Your Family and My Family: When Holding On To Your Family Can Damage Your Marriage

Being the youngest child and only daughter in my family is truly a privilege. Growing up, I was spoiled by my parents and older brother, and that helped me develop a confidence I grew to find is usually more prevalent in the baby of the family. Needless to say, my family is tight knit, but there is one test to the glue of a family’s bonds that most people would not like to acknowledge: marriage.

As the baby of the family, I was mostly carried around by my mom and dad

I’ve heard couples say “Nothing will change after we get married”, but I don’t believe that. Everything changes after a marriage.

Marriage brings 2 families together, but when it’s a union between a couple who both have strong bonds with their families, there could be problems with the amount of quality time each family gets. In traditional Chinese culture, once the daughter is married, she “belongs” to the husband’s family.

There is a Chinese saying that goes 嫁出去的女儿,泼出去的水. The literal translation is “A married daughter is like water that is cast out”.

I hate that saying. It is hurtful and dismissive and I am extremely glad Chinese culture has evolved to largely ignore it. However, other cultural traditions remain. Such as the daughter not being able to spend the first day of Chinese New Year with her family after marriage. She returns home with the husband on the second day.

In modern marriages, that is a cause for strife. Many daughters who are beloved by their parents would fight to return home for the all important reunion dinner, just as others would fight to have Christmas dinner with their family.

Other festivities that could cause a crack in married life are Father’s Day and Mother’s Day, especially for couples who live far away from their parents. Who gets which celebration? It all requires careful negotiation, a lot of compromise and hopefully no slammed doors and yelling.

As my toe was gradually dipped deeper in matrimony, negotiations about which festivities we each would get to spend with our parents began, first in jest, and then in all seriousness. The negotiations were lighthearted to start with but then I would start getting worked up about the greatly reduced time I get to spend with my family for Chinese New Year. Upon introspection, I realised I needed to change the way I thought about “family” or risk damaging my relationship before we even put the rings on.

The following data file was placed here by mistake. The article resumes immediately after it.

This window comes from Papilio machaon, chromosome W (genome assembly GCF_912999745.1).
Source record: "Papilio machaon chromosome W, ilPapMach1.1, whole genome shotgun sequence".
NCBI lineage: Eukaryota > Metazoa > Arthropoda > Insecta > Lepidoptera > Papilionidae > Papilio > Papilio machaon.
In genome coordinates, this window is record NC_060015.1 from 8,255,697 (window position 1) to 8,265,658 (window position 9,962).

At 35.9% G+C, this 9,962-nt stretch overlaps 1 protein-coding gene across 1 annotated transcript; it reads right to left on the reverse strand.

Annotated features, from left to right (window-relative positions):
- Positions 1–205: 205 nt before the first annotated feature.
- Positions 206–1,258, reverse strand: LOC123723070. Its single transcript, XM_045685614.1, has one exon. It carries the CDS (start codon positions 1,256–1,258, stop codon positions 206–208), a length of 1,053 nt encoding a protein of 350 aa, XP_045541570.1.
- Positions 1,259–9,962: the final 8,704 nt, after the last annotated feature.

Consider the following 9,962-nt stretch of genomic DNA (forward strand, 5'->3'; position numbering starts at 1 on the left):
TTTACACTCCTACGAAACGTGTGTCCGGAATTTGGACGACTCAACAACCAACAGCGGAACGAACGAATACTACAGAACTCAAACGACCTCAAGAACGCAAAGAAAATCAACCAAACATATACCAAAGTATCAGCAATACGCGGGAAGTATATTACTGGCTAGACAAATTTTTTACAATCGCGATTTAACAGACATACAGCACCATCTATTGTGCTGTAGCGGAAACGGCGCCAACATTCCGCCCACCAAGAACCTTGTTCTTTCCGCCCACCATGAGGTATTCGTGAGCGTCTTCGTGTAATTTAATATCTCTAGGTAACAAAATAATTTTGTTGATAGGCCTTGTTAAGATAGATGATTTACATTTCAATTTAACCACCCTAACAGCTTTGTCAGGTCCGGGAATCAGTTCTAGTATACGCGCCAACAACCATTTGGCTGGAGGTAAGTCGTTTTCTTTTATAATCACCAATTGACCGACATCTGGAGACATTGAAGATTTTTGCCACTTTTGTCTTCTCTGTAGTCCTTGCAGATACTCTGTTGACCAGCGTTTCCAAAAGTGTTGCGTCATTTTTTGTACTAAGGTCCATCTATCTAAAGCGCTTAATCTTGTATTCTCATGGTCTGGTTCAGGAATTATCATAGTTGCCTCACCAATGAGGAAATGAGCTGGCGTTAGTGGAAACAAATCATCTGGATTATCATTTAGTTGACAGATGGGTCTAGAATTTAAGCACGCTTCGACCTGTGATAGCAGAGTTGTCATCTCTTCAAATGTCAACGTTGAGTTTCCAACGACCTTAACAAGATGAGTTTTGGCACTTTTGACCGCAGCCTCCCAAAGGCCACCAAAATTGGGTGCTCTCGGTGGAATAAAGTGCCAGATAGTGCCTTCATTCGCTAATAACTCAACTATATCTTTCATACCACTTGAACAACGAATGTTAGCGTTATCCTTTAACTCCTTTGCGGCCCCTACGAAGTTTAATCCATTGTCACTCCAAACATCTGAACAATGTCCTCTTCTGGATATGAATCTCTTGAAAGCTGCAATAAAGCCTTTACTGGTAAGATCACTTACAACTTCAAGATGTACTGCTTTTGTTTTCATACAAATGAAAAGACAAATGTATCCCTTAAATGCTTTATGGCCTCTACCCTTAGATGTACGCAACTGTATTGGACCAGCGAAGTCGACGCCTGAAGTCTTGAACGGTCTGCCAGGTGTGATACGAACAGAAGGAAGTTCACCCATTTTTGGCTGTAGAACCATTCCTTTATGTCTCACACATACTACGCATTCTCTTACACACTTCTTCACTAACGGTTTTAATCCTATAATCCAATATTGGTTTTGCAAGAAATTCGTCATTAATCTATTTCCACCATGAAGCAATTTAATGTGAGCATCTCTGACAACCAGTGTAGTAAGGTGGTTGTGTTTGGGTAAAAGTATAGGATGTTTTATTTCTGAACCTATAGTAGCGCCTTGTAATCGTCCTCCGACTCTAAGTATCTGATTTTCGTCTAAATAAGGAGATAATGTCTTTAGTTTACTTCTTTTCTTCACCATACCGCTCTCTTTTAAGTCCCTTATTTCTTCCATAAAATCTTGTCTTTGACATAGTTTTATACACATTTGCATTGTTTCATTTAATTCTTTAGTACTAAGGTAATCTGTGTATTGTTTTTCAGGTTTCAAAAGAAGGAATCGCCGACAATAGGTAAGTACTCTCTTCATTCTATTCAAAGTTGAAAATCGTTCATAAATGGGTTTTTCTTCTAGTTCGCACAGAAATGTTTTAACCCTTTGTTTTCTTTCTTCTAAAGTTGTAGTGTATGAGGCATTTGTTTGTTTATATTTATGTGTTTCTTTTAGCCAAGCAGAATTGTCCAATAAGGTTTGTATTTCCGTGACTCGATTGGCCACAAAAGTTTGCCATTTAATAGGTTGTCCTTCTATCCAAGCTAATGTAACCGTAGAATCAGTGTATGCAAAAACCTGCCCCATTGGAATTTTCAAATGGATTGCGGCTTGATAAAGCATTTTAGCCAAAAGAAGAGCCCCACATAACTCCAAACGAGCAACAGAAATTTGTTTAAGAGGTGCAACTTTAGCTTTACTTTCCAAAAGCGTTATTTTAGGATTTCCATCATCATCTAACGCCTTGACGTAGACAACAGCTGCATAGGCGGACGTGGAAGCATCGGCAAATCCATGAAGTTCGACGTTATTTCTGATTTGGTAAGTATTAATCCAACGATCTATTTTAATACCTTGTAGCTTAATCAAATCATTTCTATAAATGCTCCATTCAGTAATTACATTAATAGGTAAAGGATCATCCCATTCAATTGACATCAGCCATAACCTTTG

In Mandarin, home = 家

Once you’re married, you have 3 homes:

I’ve always disliked the term “Wife’s Home” because that is my home! It is where I grew up. It is where my family is. The cabinets are still filled with my books, the shelves are still littered with my pictures through all stages of my life and some of my childhood toys are still in my room.

But I came to realise that while I felt this strongly about MY family, MY home, MY parents, imagine how my partner feels? A marriage is not just a union between 2 people, it is also a union between 2 families. When you say “I do”, you are not just opening your heart to your partner, you are accepting his or her family into your life too. You must adopt them into your life with open arms (or at least an open mind) or risk driving your relationship to the ground.

I believe the best way to avoid conflict and keep the peace is to respect and love your partner enough to pick your battles. It is never easy to have to give up a special celebration with your mother, so that your husband can spend time with your mother-in-law. But bear in mind that your sacrifice will bring joy to the person you love.

Compromises can always be made and a couple should always try to be fair, but holding on to YOUR family and YOUR way of life is a surefire way to drive your partner away because he or she will keep hearing “Your family does not matter, only mine does.”

The only way forward is love, respect and compromise. And as difficult as that is for this baby of the family to accept that I might not be able to spend all major festivities with my parents like I used to, I take solace in the knowledge that my willingness to compromise brings joy to my partner, and that in turn brings joy to my relationship.

And if he gets this Mother’s Day, I get the one next year. *wink wink*

Aspiring writer who is trying to type/write/scratch through all the fuzz in my brain. Loves learning about self-development and reading books.

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